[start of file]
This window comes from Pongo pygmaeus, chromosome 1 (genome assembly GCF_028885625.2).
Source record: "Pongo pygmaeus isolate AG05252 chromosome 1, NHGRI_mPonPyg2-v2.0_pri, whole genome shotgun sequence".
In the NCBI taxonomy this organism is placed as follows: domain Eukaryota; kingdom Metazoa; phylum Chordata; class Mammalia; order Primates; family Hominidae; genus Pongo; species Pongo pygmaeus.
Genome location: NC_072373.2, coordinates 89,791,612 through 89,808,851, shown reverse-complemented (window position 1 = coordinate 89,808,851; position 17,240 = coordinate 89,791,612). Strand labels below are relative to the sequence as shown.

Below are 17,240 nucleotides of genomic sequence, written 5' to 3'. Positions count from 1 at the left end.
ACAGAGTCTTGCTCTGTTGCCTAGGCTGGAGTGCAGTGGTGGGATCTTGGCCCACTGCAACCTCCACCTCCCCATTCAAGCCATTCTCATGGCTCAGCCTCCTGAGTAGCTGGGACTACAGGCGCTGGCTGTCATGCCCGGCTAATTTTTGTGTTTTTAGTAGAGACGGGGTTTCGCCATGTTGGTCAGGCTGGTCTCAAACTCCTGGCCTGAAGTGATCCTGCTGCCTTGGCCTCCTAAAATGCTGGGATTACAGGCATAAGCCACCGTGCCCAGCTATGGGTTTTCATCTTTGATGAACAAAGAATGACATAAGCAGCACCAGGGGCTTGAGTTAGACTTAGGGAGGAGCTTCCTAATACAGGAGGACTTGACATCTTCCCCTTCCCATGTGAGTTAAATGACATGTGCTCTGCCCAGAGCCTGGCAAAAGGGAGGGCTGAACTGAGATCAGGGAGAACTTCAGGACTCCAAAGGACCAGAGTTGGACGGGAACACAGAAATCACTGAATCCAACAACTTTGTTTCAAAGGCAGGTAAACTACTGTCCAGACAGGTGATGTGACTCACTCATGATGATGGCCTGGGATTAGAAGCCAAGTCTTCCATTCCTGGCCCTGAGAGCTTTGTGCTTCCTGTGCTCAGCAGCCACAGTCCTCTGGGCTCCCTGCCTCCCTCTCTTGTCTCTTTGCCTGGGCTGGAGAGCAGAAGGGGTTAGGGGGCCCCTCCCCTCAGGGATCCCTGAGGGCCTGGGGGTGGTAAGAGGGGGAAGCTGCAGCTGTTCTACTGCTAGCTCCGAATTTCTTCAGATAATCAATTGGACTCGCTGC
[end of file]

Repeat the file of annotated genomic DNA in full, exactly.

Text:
This window comes from Pongo pygmaeus, chromosome 1 (genome assembly GCF_028885625.2).
Source record: "Pongo pygmaeus isolate AG05252 chromosome 1, NHGRI_mPonPyg2-v2.0_pri, whole genome shotgun sequence".
In the NCBI taxonomy this organism is placed as follows: domain Eukaryota; kingdom Metazoa; phylum Chordata; class Mammalia; order Primates; family Hominidae; genus Pongo; species Pongo pygmaeus.
Genome location: NC_072373.2, coordinates 89,791,612 through 89,808,851, shown reverse-complemented (window position 1 = coordinate 89,808,851; position 17,240 = coordinate 89,791,612). Strand labels below are relative to the sequence as shown.

Below are 17,240 nucleotides of genomic sequence, written 5' to 3'. Positions count from 1 at the left end.
ACAGAGTCTTGCTCTGTTGCCTAGGCTGGAGTGCAGTGGTGGGATCTTGGCCCACTGCAACCTCCACCTCCCCATTCAAGCCATTCTCATGGCTCAGCCTCCTGAGTAGCTGGGACTACAGGCGCTGGCTGTCATGCCCGGCTAATTTTTGTGTTTTTAGTAGAGACGGGGTTTCGCCATGTTGGTCAGGCTGGTCTCAAACTCCTGGCCTGAAGTGATCCTGCTGCCTTGGCCTCCTAAAATGCTGGGATTACAGGCATAAGCCACCGTGCCCAGCTATGGGTTTTCATCTTTGATGAACAAAGAATGACATAAGCAGCACCAGGGGCTTGAGTTAGACTTAGGGAGGAGCTTCCTAATACAGGAGGACTTGACATCTTCCCCTTCCCATGTGAGTTAAATGACATGTGCTCTGCCCAGAGCCTGGCAAAAGGGAGGGCTGAACTGAGATCAGGGAGAACTTCAGGACTCCAAAGGACCAGAGTTGGACGGGAACACAGAAATCACTGAATCCAACAACTTTGTTTCAAAGGCAGGTAAACTACTGTCCAGACAGGTGATGTGACTCACTCATGATGATGGCCTGGGATTAGAAGCCAAGTCTTCCATTCCTGGCCCTGAGAGCTTTGTGCTTCCTGTGCTCAGCAGCCACAGTCCTCTGGGCTCCCTGCCTCCCTCTCTTGTCTCTTTGCCTGGGCTGGAGAGCAGAAGGGGTTAGGGGGCCCCTCCCCTCAGGGATCCCTGAGGGCCTGGGGGTGGTAAGAGGGGGAAGCTGCAGCTGTTCTACTGCTAGCTCCGAATTTCTTCAGATAATCAATTGGACTCGCTGC